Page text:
4) Eat red food that day for snack, lunch, and/or dinner if it’s easy to incorporate (I’m not trying to add to your load of “to-dos” here, busy parents have enough to do!). Some foods are easier than others to prepare; pick what works for you and your family and it might help to plan ahead. Red grapes, red apples, cherries, strawberries, red colored pancakes (use natural food colors if you wish), spaghetti, red beans and rice, alphabet soup, etc. Can you think of some green foods too for “green day?” Blue foods? Yellow, orange, etc. Start with whatever foods your little one enjoys or try having her help you prepare the snack and see if she’ll enjoy it even more. Add songs/music to your meal:
(to the tune of Someone’s in the Kitchen with Dinah)
Red is the color of apples,
Red is the color of cherries, too,
Red is the color of a fire truck,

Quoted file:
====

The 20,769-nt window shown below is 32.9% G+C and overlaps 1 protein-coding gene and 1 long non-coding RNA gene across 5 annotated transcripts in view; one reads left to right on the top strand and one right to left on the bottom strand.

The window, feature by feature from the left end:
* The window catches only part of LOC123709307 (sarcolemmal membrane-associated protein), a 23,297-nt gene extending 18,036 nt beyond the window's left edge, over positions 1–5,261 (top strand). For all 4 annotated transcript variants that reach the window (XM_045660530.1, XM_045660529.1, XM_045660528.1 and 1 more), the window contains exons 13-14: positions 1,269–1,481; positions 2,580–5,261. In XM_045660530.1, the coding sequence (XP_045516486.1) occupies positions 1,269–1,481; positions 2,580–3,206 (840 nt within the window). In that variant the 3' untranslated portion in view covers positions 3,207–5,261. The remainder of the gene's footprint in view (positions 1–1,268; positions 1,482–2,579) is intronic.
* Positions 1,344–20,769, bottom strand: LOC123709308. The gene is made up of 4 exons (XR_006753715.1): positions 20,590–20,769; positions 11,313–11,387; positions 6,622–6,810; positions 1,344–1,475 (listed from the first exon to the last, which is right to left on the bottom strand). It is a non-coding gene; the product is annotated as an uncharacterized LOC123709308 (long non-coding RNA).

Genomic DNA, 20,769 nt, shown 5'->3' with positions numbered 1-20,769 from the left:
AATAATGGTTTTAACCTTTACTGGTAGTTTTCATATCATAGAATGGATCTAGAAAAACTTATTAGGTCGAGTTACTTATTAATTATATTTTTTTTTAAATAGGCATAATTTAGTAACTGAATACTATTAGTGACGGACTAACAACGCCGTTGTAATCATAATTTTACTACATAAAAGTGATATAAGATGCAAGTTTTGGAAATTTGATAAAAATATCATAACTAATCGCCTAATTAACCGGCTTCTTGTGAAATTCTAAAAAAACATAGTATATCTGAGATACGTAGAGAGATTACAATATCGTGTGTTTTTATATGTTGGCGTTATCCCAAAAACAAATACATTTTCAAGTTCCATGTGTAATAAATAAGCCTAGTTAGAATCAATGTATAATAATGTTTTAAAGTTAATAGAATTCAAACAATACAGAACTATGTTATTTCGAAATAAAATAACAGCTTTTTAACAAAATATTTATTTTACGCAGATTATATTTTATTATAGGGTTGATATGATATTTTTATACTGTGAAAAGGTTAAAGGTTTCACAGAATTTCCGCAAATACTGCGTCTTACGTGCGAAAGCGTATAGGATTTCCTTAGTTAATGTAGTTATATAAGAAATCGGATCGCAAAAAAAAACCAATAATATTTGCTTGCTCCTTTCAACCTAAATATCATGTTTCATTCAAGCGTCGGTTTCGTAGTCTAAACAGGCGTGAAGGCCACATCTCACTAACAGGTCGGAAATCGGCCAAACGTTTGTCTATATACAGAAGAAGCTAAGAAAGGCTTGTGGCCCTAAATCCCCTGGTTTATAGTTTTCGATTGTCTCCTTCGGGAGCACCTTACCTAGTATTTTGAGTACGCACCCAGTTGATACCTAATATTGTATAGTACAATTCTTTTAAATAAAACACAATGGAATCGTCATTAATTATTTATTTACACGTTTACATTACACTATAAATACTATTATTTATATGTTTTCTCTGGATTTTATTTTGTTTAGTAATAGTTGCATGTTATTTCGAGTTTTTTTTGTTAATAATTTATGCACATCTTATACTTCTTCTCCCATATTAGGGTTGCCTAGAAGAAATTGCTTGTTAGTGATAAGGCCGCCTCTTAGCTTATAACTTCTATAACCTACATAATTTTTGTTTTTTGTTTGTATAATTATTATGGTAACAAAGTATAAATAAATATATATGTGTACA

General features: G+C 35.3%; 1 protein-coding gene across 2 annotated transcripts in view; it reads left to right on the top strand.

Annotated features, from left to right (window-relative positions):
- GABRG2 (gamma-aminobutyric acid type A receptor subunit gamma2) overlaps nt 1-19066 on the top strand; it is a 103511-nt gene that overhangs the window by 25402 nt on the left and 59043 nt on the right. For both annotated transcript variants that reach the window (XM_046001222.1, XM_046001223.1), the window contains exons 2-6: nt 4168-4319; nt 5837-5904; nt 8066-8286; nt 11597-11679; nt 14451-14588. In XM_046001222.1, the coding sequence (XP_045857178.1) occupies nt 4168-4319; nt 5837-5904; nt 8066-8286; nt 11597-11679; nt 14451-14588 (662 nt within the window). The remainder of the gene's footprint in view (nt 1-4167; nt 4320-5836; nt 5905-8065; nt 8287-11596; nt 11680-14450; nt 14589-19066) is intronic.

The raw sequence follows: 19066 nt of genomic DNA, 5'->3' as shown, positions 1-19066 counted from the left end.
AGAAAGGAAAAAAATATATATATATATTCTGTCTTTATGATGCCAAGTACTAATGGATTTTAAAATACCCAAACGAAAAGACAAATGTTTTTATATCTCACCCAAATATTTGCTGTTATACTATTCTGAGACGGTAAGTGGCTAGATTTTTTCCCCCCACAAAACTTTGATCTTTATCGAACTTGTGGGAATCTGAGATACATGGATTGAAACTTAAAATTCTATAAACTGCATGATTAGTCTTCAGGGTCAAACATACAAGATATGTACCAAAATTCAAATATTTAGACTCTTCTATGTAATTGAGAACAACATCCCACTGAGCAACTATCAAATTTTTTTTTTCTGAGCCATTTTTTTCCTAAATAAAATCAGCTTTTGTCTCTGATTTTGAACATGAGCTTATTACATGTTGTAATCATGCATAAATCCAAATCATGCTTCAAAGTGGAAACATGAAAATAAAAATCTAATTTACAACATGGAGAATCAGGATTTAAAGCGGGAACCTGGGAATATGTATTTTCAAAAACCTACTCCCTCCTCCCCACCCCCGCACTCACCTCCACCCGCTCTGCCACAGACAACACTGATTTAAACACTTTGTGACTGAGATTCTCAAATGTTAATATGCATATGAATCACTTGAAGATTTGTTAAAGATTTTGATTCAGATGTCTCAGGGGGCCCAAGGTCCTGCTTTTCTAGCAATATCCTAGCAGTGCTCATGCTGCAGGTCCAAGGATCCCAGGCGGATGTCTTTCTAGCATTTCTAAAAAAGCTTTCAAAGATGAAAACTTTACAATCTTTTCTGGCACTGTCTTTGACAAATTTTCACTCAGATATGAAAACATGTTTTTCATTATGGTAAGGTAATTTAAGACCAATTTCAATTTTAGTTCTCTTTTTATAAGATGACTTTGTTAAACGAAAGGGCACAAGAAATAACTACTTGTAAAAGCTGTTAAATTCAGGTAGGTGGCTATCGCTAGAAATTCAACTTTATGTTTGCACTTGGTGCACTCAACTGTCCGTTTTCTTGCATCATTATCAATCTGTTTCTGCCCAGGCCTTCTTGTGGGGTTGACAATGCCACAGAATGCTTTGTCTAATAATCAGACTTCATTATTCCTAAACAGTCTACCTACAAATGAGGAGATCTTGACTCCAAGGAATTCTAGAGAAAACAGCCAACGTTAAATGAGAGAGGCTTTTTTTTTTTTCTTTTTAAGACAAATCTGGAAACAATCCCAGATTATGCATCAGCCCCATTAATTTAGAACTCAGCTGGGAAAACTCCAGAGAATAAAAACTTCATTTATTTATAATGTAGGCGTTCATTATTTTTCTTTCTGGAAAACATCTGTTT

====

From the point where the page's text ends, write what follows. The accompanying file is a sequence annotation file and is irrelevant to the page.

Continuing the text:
I like red don’t you?
Green is the color of broccoli,
Green is the color of grapes, too,
Green is the color of my favorite frog,
I like green don’t you?
Colored Fruits (By Lois E. Putnam)
One yellow banana extra nice, (Hold up a banana or 1 finger if you’re teaching numbers)
Pretty please, give me a slice.
Two round oranges really sweet, (Hold up 2 oranges or 2 fingers)
What a super-duper treat!
Three red apples very bright, (Show red apples)
Hurry up and take a bite.
Four purple plums in a sack,
Make a really special snack.
Five ripe pears all so yellow,
Yum, yum, how rich and mellow!
Six green melon nice to eat,
A dessert that can’t be beat.
Seven peaches rather pink,
A good fruit to eat, I think.
Eight blueberries firm and good,
Do have some, you really should.
Nine cherries so shiny red,
Try some now, go right ahead.
Ten green grapes so great to munch,
Here, put a few in your lunch.